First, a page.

Drummer Roy Haynes is so full of youthful energy–and such a hip sartorial stylist–that it’s almost impossible to believe he turned 75 in March. But it’s true: Haynes first recorded half a century ago, with pianist Bud Powell, and since then he’s appeared on a laundry list of classic sessions so overwhelming it’d be hard to decide which to name first. Despite the role he’s played in shaping modern jazz drumming, though, Haynes has never rested on his laurels or overindulged in big-name all-star lineups, like so many mainstream jazz veterans do; he’s continued to find new contexts for his crisp, utterly swinging percussion. In 1998, Haynes formed this trio with pianist Danilo Perez and bassist John Patitucci–relative youngsters at 33 and 40–and in April the group released its marvelous self-titled debut on Verve. Recorded half in the studio and half live, the album gives Haynes’s unfettered drums and trademark low, horizontal cymbals room to breathe–kudos to the engineer for bucking the current industry trend toward close miking, which sounds like putting a stethoscope to the different pieces of the kit. Perez, one of the truly exciting young pianists of our time, coaxes Latin percussion ideas from the leader on an inspired take of a lesser-known Thelonious Monk tune, “Bright Mississippi,” Chick Corea’s “Folk Song,” and a version of Pat Metheny’s “Question and Answer” (which Haynes also recorded a couple years back for Gary Burton’s Like Minds). Patitucci is in outstanding form on Miles Davis’s “Sippin’ at Bells,” trading generously with Haynes, who’s never at a loss for something interesting to say with his snare. And the live half of the CD is the better half–the players expand, expound, and interact at length–so I’m looking forward to hearing this trio in the flesh. Sunday, 5 PM, Martin Theatre, Ravinia Festival, Green Bay and Lake Cook Rds., Highland Park; 847-266-5100. JOHN CORBETT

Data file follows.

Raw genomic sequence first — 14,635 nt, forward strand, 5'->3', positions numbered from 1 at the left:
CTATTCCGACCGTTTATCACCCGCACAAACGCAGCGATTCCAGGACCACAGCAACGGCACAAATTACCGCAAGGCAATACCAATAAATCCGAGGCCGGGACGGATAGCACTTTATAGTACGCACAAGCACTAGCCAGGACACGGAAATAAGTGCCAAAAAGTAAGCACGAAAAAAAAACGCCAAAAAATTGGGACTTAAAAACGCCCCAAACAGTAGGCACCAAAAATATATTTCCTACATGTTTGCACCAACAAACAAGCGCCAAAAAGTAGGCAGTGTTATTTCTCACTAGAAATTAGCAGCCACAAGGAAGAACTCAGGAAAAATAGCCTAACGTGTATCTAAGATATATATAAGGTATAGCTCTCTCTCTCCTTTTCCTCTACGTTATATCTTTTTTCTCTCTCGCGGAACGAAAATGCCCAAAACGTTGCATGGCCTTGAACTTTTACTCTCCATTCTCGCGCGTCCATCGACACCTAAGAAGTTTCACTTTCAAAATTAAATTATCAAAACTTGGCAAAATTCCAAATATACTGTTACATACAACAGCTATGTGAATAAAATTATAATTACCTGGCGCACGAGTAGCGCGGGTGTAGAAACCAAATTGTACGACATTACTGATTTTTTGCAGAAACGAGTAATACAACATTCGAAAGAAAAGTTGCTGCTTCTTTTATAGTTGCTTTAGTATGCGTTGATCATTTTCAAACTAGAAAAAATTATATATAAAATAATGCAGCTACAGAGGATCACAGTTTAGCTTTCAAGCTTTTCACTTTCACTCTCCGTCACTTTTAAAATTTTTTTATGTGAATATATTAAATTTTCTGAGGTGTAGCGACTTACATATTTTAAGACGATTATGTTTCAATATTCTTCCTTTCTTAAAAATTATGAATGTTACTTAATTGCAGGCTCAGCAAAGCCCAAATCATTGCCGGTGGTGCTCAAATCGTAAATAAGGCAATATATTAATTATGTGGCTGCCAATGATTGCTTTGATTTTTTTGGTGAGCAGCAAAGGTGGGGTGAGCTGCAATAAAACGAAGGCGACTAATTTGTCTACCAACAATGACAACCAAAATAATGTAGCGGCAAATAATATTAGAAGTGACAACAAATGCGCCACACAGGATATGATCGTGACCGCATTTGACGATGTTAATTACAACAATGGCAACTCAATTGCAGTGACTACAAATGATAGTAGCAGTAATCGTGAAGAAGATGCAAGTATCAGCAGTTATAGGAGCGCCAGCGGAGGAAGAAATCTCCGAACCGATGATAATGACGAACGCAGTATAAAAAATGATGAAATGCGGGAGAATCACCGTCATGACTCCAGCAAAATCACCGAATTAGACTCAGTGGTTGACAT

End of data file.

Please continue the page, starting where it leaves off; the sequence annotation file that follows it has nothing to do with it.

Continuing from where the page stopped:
Art accompanying story in printed newspaper (not available in this archive): photo/Michael Halsband.